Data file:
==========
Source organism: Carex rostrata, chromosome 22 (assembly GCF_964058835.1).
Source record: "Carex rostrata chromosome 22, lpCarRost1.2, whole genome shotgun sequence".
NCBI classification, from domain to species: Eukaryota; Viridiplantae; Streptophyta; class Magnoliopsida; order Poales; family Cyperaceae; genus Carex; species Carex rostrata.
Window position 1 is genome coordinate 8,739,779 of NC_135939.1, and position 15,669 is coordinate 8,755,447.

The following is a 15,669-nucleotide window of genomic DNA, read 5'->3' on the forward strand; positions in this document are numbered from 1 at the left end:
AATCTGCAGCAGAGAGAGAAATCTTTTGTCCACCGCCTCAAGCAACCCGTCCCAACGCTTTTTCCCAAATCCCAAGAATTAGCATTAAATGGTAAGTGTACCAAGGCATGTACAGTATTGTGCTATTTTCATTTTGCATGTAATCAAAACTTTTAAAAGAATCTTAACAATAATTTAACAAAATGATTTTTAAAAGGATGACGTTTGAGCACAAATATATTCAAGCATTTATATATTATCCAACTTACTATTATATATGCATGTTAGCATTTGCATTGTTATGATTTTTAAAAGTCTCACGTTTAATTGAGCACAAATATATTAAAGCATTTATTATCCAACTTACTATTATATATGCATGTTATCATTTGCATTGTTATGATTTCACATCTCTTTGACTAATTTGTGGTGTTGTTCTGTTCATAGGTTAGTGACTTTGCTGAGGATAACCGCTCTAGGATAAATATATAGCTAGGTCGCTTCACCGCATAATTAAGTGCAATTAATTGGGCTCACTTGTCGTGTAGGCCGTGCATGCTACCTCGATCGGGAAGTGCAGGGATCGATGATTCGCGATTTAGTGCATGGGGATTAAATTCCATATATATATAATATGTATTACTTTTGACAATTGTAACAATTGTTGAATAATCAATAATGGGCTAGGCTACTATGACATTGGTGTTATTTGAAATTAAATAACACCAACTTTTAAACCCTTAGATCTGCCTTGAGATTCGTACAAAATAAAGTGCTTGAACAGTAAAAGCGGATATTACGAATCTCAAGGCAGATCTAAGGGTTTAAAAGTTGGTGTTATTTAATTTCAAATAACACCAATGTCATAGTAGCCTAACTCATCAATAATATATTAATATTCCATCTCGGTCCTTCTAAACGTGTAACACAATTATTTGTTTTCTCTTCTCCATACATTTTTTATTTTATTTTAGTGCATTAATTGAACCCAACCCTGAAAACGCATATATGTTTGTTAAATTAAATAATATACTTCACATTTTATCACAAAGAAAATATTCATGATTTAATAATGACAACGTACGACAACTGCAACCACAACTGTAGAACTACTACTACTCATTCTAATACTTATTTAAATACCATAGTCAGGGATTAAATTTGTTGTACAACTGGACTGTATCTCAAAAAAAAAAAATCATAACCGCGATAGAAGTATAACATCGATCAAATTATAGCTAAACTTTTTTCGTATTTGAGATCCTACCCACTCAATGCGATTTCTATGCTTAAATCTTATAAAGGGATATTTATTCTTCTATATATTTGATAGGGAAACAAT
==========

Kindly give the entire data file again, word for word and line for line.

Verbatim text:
Source organism: Carex rostrata, chromosome 22 (assembly GCF_964058835.1).
Source record: "Carex rostrata chromosome 22, lpCarRost1.2, whole genome shotgun sequence".
NCBI classification, from domain to species: Eukaryota; Viridiplantae; Streptophyta; class Magnoliopsida; order Poales; family Cyperaceae; genus Carex; species Carex rostrata.
Window position 1 is genome coordinate 8,739,779 of NC_135939.1, and position 15,669 is coordinate 8,755,447.

The following is a 15,669-nucleotide window of genomic DNA, read 5'->3' on the forward strand; positions in this document are numbered from 1 at the left end:
AATCTGCAGCAGAGAGAGAAATCTTTTGTCCACCGCCTCAAGCAACCCGTCCCAACGCTTTTTCCCAAATCCCAAGAATTAGCATTAAATGGTAAGTGTACCAAGGCATGTACAGTATTGTGCTATTTTCATTTTGCATGTAATCAAAACTTTTAAAAGAATCTTAACAATAATTTAACAAAATGATTTTTAAAAGGATGACGTTTGAGCACAAATATATTCAAGCATTTATATATTATCCAACTTACTATTATATATGCATGTTAGCATTTGCATTGTTATGATTTTTAAAAGTCTCACGTTTAATTGAGCACAAATATATTAAAGCATTTATTATCCAACTTACTATTATATATGCATGTTATCATTTGCATTGTTATGATTTCACATCTCTTTGACTAATTTGTGGTGTTGTTCTGTTCATAGGTTAGTGACTTTGCTGAGGATAACCGCTCTAGGATAAATATATAGCTAGGTCGCTTCACCGCATAATTAAGTGCAATTAATTGGGCTCACTTGTCGTGTAGGCCGTGCATGCTACCTCGATCGGGAAGTGCAGGGATCGATGATTCGCGATTTAGTGCATGGGGATTAAATTCCATATATATATAATATGTATTACTTTTGACAATTGTAACAATTGTTGAATAATCAATAATGGGCTAGGCTACTATGACATTGGTGTTATTTGAAATTAAATAACACCAACTTTTAAACCCTTAGATCTGCCTTGAGATTCGTACAAAATAAAGTGCTTGAACAGTAAAAGCGGATATTACGAATCTCAAGGCAGATCTAAGGGTTTAAAAGTTGGTGTTATTTAATTTCAAATAACACCAATGTCATAGTAGCCTAACTCATCAATAATATATTAATATTCCATCTCGGTCCTTCTAAACGTGTAACACAATTATTTGTTTTCTCTTCTCCATACATTTTTTATTTTATTTTAGTGCATTAATTGAACCCAACCCTGAAAACGCATATATGTTTGTTAAATTAAATAATATACTTCACATTTTATCACAAAGAAAATATTCATGATTTAATAATGACAACGTACGACAACTGCAACCACAACTGTAGAACTACTACTACTCATTCTAATACTTATTTAAATACCATAGTCAGGGATTAAATTTGTTGTACAACTGGACTGTATCTCAAAAAAAAAAAATCATAACCGCGATAGAAGTATAACATCGATCAAATTATAGCTAAACTTTTTTCGTATTTGAGATCCTACCCACTCAATGCGATTTCTATGCTTAAATCTTATAAAGGGATATTTATTCTTCTATATATTTGATAGGGAAACAAT